Zambia

Children are the best teachers in Zambia’s drive for better hygiene

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© UNICEF video
A Zambian child at the Government Basic School in Choma District takes part in a lesson on the importance of hygiene and sanitation.

By Christyne Bahringer

On World Water Day, 20 March 2008, UNICEF is focusing on the importance of sanitation and hygiene in reaching global goals for safe water. Here is one in a series of related reports.

CHOMA DISTRICT, Zambia, 19 March 2008 – Miyoba Milton is a big man with a big job – Headmaster at the Government Basic School in Choma. He is responsible for approximately 600 pupils and just over a dozen teachers. His authority is tempered with humility and enthusiasm. 

“I never knew the importance of washing my hands until I learned from the children here!” Mr. Milton confessed at a recent performance of the school’s Water, Sanitation and Hygiene Education (WASHE) Drama Group.

“It’s too important to keep in school. We must spread the messages of water, sanitation, and hygiene everywhere, so that at school and at home children are always healthy and our community is safe and clean. Our children are truly the best teachers,” he added.

Bond between school and community

Mr. Milton's pride is not exaggerated, for his school serves more than his students. The school is also a community water point, providing safe water and sanitation to hundreds of surrounding households.

“The bond between school and community is strengthened by a sense of shared ownership, a message that the school’s WASHE Drama Group drives home at its frequent performances in the schoolyard,” said UNICEF Zambia WASHE Specialist Giveson Zulu.

The group uses music and theatrics to educate peers, teachers and community members about the role of hygiene in keeping children and families healthy. Increasing awareness of sanitation and safe water is critical, as diarrhoeal disease accounts for approximately a fifth of all deaths in the country among children under the age of five.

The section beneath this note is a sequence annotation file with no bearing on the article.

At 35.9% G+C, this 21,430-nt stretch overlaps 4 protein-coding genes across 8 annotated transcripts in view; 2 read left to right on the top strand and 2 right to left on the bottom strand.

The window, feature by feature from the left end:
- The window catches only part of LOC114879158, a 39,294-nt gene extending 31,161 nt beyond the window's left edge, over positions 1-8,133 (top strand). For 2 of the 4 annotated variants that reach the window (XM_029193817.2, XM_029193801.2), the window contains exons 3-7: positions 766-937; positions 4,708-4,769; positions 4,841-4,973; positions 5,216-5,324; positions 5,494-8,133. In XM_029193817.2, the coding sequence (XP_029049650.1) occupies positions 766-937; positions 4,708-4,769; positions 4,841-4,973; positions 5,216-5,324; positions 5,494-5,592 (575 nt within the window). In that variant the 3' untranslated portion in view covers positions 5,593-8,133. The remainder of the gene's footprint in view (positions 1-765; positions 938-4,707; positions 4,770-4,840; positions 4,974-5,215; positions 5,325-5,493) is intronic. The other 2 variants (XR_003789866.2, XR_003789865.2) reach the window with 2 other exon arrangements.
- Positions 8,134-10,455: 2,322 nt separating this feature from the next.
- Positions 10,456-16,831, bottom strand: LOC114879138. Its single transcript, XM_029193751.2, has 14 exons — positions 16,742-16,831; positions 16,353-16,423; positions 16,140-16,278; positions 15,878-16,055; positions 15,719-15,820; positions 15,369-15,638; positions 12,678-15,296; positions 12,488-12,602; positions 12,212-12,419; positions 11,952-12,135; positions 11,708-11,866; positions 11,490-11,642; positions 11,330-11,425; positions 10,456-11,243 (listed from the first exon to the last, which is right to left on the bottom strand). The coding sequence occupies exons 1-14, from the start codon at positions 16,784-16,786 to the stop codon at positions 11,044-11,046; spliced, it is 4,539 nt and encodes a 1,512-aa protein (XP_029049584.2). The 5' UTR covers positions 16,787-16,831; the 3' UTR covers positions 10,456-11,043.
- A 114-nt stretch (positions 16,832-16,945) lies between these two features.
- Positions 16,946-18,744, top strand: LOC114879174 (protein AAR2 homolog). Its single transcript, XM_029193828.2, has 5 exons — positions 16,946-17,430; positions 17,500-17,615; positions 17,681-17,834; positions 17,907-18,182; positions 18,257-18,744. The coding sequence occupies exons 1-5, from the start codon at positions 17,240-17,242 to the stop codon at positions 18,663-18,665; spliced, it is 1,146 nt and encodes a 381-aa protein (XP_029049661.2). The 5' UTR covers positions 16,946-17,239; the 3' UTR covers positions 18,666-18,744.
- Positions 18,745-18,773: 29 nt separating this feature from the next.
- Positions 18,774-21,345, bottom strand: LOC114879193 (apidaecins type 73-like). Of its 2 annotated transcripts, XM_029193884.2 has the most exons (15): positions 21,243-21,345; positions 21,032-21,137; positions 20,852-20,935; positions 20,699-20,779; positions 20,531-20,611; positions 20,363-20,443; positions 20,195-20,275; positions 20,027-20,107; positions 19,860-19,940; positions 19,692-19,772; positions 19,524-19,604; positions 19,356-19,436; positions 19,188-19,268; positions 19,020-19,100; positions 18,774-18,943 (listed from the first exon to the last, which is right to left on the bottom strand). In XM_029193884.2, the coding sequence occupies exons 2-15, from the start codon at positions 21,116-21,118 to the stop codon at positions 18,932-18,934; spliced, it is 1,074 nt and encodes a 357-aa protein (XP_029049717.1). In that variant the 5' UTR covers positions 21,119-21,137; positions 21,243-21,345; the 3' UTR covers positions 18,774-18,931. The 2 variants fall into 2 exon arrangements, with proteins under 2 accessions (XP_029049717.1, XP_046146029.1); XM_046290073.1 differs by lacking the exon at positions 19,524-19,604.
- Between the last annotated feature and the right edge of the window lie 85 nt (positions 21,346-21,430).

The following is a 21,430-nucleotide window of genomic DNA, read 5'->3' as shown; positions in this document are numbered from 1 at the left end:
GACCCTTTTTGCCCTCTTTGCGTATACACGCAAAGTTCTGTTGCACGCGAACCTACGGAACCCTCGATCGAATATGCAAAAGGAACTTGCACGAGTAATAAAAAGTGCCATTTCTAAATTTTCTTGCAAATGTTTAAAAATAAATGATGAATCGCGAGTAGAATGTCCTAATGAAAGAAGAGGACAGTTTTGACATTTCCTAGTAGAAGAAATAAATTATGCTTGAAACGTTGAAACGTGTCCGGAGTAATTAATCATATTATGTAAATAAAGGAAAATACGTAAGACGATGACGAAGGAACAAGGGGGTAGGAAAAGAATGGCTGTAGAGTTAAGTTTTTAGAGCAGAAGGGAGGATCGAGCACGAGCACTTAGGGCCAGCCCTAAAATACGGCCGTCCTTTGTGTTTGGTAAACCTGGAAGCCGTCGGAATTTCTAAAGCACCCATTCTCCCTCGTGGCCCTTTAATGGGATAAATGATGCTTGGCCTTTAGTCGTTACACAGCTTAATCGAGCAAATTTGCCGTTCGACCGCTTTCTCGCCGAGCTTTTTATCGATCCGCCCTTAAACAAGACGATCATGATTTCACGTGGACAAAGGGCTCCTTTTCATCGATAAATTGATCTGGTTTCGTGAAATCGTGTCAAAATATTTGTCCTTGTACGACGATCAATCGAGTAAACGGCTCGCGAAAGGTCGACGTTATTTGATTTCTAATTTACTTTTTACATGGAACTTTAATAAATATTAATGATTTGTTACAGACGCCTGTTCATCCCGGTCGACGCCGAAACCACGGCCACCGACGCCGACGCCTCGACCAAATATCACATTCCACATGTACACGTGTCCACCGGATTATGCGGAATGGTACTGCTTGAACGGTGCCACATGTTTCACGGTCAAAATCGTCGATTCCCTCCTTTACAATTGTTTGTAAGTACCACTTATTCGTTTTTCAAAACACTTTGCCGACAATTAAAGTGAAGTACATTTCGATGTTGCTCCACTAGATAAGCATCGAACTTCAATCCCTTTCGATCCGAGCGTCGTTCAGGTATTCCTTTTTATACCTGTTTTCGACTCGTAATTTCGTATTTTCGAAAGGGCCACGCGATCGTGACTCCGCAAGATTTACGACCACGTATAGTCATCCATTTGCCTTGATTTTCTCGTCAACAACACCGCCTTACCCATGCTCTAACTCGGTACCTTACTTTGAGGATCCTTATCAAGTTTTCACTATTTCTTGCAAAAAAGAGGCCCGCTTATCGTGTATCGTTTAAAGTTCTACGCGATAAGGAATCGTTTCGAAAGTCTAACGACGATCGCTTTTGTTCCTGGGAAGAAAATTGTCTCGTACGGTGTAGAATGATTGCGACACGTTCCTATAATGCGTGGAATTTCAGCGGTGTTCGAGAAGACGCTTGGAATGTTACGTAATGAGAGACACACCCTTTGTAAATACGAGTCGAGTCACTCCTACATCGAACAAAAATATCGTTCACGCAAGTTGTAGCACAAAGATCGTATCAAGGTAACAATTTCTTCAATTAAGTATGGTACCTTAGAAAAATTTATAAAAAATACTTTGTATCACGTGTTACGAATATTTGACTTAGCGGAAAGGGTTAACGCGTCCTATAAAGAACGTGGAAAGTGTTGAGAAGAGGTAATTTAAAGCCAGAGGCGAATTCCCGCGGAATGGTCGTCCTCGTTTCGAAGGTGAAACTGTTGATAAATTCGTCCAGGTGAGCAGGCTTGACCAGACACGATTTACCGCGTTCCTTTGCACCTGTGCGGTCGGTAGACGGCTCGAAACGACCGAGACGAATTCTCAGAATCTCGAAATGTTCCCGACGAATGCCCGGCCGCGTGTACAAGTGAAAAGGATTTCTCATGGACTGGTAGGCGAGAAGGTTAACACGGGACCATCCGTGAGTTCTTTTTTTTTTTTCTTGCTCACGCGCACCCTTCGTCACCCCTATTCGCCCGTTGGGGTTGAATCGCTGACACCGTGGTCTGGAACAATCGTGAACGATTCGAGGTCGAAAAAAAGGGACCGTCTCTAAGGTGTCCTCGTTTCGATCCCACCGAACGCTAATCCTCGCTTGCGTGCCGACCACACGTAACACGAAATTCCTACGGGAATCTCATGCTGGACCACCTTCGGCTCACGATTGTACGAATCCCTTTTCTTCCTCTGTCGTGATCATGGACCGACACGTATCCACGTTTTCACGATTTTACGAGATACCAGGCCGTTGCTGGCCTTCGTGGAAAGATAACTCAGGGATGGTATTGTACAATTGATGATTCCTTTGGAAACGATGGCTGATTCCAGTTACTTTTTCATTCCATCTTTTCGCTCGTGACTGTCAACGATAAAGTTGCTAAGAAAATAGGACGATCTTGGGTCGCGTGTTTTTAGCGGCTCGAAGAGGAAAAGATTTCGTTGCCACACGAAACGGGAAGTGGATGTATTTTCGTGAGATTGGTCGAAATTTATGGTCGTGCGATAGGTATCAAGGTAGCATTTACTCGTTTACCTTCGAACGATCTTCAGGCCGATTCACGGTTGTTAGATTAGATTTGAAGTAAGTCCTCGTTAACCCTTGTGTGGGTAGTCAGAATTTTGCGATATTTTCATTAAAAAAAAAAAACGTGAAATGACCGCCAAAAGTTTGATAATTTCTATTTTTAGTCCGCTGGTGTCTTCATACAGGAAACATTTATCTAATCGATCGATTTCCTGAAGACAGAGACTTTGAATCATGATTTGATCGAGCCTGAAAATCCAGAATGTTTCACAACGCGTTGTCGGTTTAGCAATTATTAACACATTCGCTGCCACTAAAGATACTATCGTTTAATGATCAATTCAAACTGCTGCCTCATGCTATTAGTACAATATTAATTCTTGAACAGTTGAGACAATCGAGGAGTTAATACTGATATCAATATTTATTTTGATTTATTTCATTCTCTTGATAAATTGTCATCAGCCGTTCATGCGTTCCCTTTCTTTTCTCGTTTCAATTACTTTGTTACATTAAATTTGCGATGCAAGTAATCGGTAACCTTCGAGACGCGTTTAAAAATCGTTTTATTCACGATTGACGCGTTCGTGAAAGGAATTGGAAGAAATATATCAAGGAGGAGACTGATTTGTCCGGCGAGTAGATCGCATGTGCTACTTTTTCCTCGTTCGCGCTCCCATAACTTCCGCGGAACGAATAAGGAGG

Breaking the cycle of disease

The experience at the school in Choma, located in Zambia’s Southern Province, illustrates how inadequate access to water and sanitation can create a cycle of disease. Frequent outbreaks of diarrhoea, cholera and dysentery made children too sick to come to school, and attendance dropped so low that the school nearly closed down.

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© UNICEF video
Since UNICEF and its partners brought the WASHE programme to Choma District, school attendance has soared.

“There was no clean water or decent sanitation,” recalled Leonard Mukosha, an environmental health officer with the Ministry of Health. “Enrolment was about 400 then. Now it is up to 600, thanks to the new boreholes and integrated latrine system that UNICEF helped to provide. Disease has dropped sharply and the school and community benefit.”
 
Since the improvements in access to safe water and sanitation at the Choma school, more girls have been in attendance, as well.

Social mobilization efforts

In support of school and household WASHE projects, UNICEF Zambia joins forces nationwide with local authorities, and with grassroots non-governmental organizations and community groups such as the Choma Parent Teacher Association.

The drama group at Choma is at the heart of social mobilization efforts here. Over 100 of the group members' peers and neighbours attended a recent production – a series of songs, dances, and skits aimed at promoting WASHE.

These performances cover a great deal of territory, as does the impact of safe water.


 

 

Video

UNICEF correspondent Elizabeth Kiem reports on the 'Talking Walls' project, which promotes hygiene awareness in southern Zambia.
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